Illustration: I recently had the opportunity to join a police officer on patrol. He apologized that the shift wasnt more exciting. I was okay with that.
We are not accustomed to taking risks. About as risky as most of us get is managed risk. We devote so much to playing-it-safe. Every morning the talk shows let us know what we should fear and tell us how to be safe. I am glad that we have weather radar and as I was watching the reports of the storms last night I marveled at how the technology could pinpoint the action of tornados. I realized that this was a private company that owned this hi-tech. They invest in it because people are interested in being safe.
However, risk is part of life and especially life in Christ. As a friend recently said, No one said this would be easy. Remember the words I spoke to you: 'No servant is greater than his master.' If they persecuted me, they will persecute you also. John 15:20.
Read 2 Corinthians 4:3-4, 8-9. Paul reflects on the life that follows Jesus and he acknowledges that the world resists the gospel even though it is good news. Why? Because the darkness has veiled their hearts. Their vision has been obscured. But when we have beheld the light of the gospel, we have a hope that allows us to take risks not for the sake of being risky, but for the sake of the gospel.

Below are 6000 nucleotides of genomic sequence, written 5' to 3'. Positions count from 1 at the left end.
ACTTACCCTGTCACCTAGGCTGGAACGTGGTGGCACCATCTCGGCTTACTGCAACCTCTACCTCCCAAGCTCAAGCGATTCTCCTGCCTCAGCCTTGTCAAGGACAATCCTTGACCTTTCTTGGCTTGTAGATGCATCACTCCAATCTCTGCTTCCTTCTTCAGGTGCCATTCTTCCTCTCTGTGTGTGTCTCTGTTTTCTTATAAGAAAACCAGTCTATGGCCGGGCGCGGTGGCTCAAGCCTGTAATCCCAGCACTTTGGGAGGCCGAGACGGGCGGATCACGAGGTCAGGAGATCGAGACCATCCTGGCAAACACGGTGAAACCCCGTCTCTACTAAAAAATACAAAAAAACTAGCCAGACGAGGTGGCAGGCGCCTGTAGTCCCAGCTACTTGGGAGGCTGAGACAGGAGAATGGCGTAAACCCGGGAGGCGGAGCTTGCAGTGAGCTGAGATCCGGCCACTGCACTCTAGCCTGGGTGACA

Clay Jars That Shine Like Stars
Today our brothers and sisters in Vietnam and Laos worship. Worship is a very risky activity for them to do. But we admire them for taking the risk. Why do they take that risk?
What would you say about a group of believers that moved their worship out of suburban safety and into a neighborhood plagued by drug abuse and burglaries? Not an outreach, but they moved everything down there! They take it for granted that their building will be broken into and that equipment will have to be replaced. Would you consider them foolish? Bad stewards? ( Is Jesus going to get really upset over a stolen sound system?) Would you call the believers fanatics? Why do they take the risk?